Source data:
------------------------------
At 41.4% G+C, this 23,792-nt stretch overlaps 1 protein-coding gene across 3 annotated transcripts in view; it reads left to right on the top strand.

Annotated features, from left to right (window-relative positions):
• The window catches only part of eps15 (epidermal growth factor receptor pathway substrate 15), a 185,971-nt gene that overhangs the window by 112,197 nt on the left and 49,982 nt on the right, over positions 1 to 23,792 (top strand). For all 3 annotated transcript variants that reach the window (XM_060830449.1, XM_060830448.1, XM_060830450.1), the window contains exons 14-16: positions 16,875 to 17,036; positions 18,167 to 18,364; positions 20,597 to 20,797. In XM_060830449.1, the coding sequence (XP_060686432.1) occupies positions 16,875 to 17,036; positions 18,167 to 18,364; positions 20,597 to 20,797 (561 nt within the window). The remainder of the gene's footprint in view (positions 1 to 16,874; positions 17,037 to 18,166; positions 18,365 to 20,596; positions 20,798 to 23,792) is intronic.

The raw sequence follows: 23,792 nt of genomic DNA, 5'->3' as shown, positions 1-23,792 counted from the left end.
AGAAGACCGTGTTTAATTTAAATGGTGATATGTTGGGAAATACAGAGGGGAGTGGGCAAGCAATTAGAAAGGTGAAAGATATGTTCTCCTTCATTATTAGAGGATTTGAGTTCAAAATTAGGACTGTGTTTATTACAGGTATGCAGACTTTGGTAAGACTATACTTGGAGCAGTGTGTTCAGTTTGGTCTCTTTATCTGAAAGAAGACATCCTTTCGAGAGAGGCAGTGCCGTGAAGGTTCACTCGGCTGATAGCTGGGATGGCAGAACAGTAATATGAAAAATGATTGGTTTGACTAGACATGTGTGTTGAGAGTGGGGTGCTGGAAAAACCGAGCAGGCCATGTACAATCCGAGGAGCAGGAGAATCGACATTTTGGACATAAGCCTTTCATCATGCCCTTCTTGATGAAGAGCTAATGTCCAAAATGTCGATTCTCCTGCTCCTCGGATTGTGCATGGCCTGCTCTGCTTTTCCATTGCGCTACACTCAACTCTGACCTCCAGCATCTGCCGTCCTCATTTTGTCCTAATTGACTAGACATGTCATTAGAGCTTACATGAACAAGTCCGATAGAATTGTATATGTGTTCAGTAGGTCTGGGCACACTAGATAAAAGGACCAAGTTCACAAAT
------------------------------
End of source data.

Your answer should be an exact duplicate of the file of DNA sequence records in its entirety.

At 41.4% G+C, this 23,792-nt stretch overlaps 1 protein-coding gene across 3 annotated transcripts in view; it reads left to right on the top strand.

Annotated features, from left to right (window-relative positions):
• The window catches only part of eps15 (epidermal growth factor receptor pathway substrate 15), a 185,971-nt gene that overhangs the window by 112,197 nt on the left and 49,982 nt on the right, over positions 1 to 23,792 (top strand). For all 3 annotated transcript variants that reach the window (XM_060830449.1, XM_060830448.1, XM_060830450.1), the window contains exons 14-16: positions 16,875 to 17,036; positions 18,167 to 18,364; positions 20,597 to 20,797. In XM_060830449.1, the coding sequence (XP_060686432.1) occupies positions 16,875 to 17,036; positions 18,167 to 18,364; positions 20,597 to 20,797 (561 nt within the window). The remainder of the gene's footprint in view (positions 1 to 16,874; positions 17,037 to 18,166; positions 18,365 to 20,596; positions 20,798 to 23,792) is intronic.

The raw sequence follows: 23,792 nt of genomic DNA, 5'->3' as shown, positions 1-23,792 counted from the left end.
AGAAGACCGTGTTTAATTTAAATGGTGATATGTTGGGAAATACAGAGGGGAGTGGGCAAGCAATTAGAAAGGTGAAAGATATGTTCTCCTTCATTATTAGAGGATTTGAGTTCAAAATTAGGACTGTGTTTATTACAGGTATGCAGACTTTGGTAAGACTATACTTGGAGCAGTGTGTTCAGTTTGGTCTCTTTATCTGAAAGAAGACATCCTTTCGAGAGAGGCAGTGCCGTGAAGGTTCACTCGGCTGATAGCTGGGATGGCAGAACAGTAATATGAAAAATGATTGGTTTGACTAGACATGTGTGTTGAGAGTGGGGTGCTGGAAAAACCGAGCAGGCCATGTACAATCCGAGGAGCAGGAGAATCGACATTTTGGACATAAGCCTTTCATCATGCCCTTCTTGATGAAGAGCTAATGTCCAAAATGTCGATTCTCCTGCTCCTCGGATTGTGCATGGCCTGCTCTGCTTTTCCATTGCGCTACACTCAACTCTGACCTCCAGCATCTGCCGTCCTCATTTTGTCCTAATTGACTAGACATGTCATTAGAGCTTACATGAACAAGTCCGATAGAATTGTATATGTGTTCAGTAGGTCTGGGCACACTAGATAAAAGGACCAAGTTCACAAAT